As of March 21, race and ethnicity were known for just 53 percent of people who had received at least one dose of a COVID-19 vaccine. But the data indicates marginalized groups are underrepresented in the distribution so far. For example, while Latino Americans represent more than 18 percent of the U.S. population, they’ve received just about 9 percent of the doses.

When people come to her with concerns about the vaccines, Ray encourages them to take the vaccine that’s available to them. But while vaccine hesitancy is part of the problem, Ray says, it’s not the entire story. For these populations, “it’s not so much hesitancy as it is access,” she says, or lack thereof. Many Black and Latino Americans often lack necessities for vaccine access: transportation, Internet, paid time-off, and childcare. “All these things are difficult for people of color, who tend to work low-income jobs, who don’t have paid time-off,” Ray says.

Unlike its predecessors, which require ultra-cold storage, Johnson & Johnson’s vaccine needs to be stored only at refrigerator temperatures, making it accessible for hospitals and pharmacies that don’t have ultra-cold freezers and ideal for mobile vaccination efforts. If authorized for emergency use, the AstraZeneca vaccine would share this advantage: It too can be stored in a refrigerator for up to six months. So far, it’s been available outside the U.S., and has been critical to the World Health Organization’s campaign to vaccinate poor and middle-income countries.

While Pfizer-BioNtech’s and Moderna’s vaccines require a two-dose regimen, Johnson & Johnson’s vaccine requires only a single dose. This is a boon for people unable to take time off work, find childcare, or pay to park at a large medical facility, Ray says. And she adds that it also “lowers the risk of missing a second dose” for these groups.

Nir Eyal, founder of the Center for Population-Level Bioethics at Rutgers University, says the Johnson & Johnson vaccine could be especially useful for transient populations, such as some homeless people, who might not be in the same place when it’s time for their second shot. 

All three COVID-19 vaccines share similar side effects: People may experience pain, redness, and swelling in their arms after injection, as well as fever, headache, chills, nausea, or tiredness. However, side effects can be more severe after the second dose of Pfizer-BioNtech and Moderna’s vaccines—and on rare occasions, both have caused allergic reactions.

Johnson & Johnson’s vaccine did not cause allergic reactions in its clinical trials. Even so, some people still have concerns about this vaccine.

Ray, who is Black, understands why marginalized communities might be reluctant to embrace a vaccine that at first glance appears inferior but at the same time is being promoted by the medical community. “Black people, Latinx people, and Indigenous people have a horrible relationship with medicine and public health,” she says. “We’ve been experimented on. We’ve been tested on. We’ve been lied to. We’ve been misled.”

Those same communities often face the most severe COVID-19 outcomes: Black and Hispanic Americans are about three times more likely to be hospitalized from COVID-19 and about two times more likely to die from the disease than white Americans, according to data from the CDC. These same groups are overrepresented in jobs that put them on the frontlines of COVID-19 risk, including essential jobs such as grocery store employees and healthcare workers.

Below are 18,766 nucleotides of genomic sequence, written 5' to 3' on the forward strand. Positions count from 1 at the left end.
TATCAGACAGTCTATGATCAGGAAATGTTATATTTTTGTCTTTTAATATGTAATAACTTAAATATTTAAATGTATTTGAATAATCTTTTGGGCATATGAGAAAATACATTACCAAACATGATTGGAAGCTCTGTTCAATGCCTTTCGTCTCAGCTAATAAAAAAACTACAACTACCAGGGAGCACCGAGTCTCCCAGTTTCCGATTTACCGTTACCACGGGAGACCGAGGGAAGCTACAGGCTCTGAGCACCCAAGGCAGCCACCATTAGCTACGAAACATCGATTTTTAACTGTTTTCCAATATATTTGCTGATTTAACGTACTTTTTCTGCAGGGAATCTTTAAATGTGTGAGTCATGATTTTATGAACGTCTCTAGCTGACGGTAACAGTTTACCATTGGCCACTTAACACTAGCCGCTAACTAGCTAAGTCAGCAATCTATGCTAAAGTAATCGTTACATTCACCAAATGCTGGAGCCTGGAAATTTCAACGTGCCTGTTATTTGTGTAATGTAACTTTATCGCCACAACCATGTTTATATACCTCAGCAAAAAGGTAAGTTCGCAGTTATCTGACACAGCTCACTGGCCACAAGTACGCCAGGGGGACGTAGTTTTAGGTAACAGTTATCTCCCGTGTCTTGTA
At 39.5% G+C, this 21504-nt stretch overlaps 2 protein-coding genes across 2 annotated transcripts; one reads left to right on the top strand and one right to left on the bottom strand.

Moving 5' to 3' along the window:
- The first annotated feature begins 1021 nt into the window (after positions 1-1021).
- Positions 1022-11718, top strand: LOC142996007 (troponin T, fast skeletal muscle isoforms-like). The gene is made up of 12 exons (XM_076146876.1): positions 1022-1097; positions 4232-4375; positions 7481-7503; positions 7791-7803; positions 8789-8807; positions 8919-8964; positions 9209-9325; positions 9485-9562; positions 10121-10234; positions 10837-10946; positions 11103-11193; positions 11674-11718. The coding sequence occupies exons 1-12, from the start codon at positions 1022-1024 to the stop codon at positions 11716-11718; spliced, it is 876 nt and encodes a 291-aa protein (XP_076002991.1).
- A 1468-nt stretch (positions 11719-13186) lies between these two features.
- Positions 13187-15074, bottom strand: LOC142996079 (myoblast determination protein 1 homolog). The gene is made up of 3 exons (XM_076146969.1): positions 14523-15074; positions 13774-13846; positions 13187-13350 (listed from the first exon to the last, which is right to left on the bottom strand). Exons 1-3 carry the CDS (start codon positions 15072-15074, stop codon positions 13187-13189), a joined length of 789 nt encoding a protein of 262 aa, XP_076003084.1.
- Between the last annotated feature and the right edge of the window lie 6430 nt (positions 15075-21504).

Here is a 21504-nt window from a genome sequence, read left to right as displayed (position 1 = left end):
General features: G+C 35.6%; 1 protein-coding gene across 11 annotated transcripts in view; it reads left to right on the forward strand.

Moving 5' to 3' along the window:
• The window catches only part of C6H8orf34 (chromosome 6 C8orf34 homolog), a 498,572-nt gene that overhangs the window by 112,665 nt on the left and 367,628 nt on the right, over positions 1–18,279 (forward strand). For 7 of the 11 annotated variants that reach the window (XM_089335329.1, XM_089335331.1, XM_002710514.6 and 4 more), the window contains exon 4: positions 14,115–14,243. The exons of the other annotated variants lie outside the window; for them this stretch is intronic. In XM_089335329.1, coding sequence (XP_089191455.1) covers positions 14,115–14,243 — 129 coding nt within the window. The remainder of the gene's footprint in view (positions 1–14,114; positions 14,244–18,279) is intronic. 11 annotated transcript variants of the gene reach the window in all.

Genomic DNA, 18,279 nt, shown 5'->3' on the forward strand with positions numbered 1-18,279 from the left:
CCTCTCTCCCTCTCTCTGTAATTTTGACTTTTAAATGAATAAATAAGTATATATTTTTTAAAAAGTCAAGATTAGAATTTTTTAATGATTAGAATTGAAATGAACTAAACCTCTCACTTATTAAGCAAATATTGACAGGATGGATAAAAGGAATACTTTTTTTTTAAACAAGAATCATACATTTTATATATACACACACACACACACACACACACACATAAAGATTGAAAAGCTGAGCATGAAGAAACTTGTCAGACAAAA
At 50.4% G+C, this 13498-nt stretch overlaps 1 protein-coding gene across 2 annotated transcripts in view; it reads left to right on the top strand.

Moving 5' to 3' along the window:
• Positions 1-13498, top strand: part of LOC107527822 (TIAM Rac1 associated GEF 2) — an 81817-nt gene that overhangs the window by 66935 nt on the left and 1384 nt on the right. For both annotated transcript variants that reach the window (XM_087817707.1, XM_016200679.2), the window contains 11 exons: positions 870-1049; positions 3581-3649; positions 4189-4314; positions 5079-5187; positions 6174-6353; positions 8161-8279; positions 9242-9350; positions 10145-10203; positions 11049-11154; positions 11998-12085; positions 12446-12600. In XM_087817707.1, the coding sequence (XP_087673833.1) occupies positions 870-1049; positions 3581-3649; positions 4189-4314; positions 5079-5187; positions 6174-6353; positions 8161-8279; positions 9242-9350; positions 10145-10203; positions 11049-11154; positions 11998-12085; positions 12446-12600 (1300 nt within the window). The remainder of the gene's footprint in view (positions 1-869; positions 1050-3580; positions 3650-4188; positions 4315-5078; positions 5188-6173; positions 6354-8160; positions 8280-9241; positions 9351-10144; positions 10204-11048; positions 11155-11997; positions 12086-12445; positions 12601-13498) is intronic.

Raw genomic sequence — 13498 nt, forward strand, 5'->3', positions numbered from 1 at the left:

If Johnson & Johnson’s vaccine is widely available in these communities, “then that does look a little suspicious, as if people of color are sort of an afterthought,” Ray says.

Building trust

It’s unclear if current supplies will allow people or states to pick and choose which vaccines they accept and distribute. However, some policy makers may not accept shipments of Johnson & Johnson’s vaccine; Detroit’s mayor recently spoke out against receiving the latest vaccines, saying the other vaccines are the “best” options for the city’s residents. (He later issued a statement saying that he had “full confidence” in Johnson & Johnson’s vaccine.) Only four million doses have been shipped, and it’s unlikely more will be distributed until April.

In the meantime, “we need to start creating spaces where we can promote dialogue and build trust,” says Claudia R. Sotomayor, bioethicist and assistant professor of internal medicine at Georgetown University Medical Center. Without it, “it’s difficult to move forward.”

Policy makers and healthcare providers can build trust with people who “perceive that they might be getting something inferior” by developing “really good public education as to what these various vaccines are able to do, both for them as individuals and their families and communities,” Lee says. “Transparency, and a real investment in public education about how important it is for folks to be vaccinated—regardless of which one they’re getting—is very, very important.”

Ray says that she has concerns about how “perception of the vaccines among people of color and low-income communities” could affect the country’s journey to herd immunity. And Wonodi worries about what could happen to individuals if they shun a vaccine now for one they might get later.

“People should not wait and say, I will come back in a week’s time,” Wonodi says. “You might get exposed to COVID-19 before you come back, and then you miss the chance to be protected.”

She adds, “We have a lot more information about subtleties that really don't matter. Let’s not blow them out of proportion. The most sensible thing is to protect yourself as soon as you can.”

Editor's Note: This article has been updated to correctly reflect the implications of the Johnson & Johnson vaccine trial efficacy rates.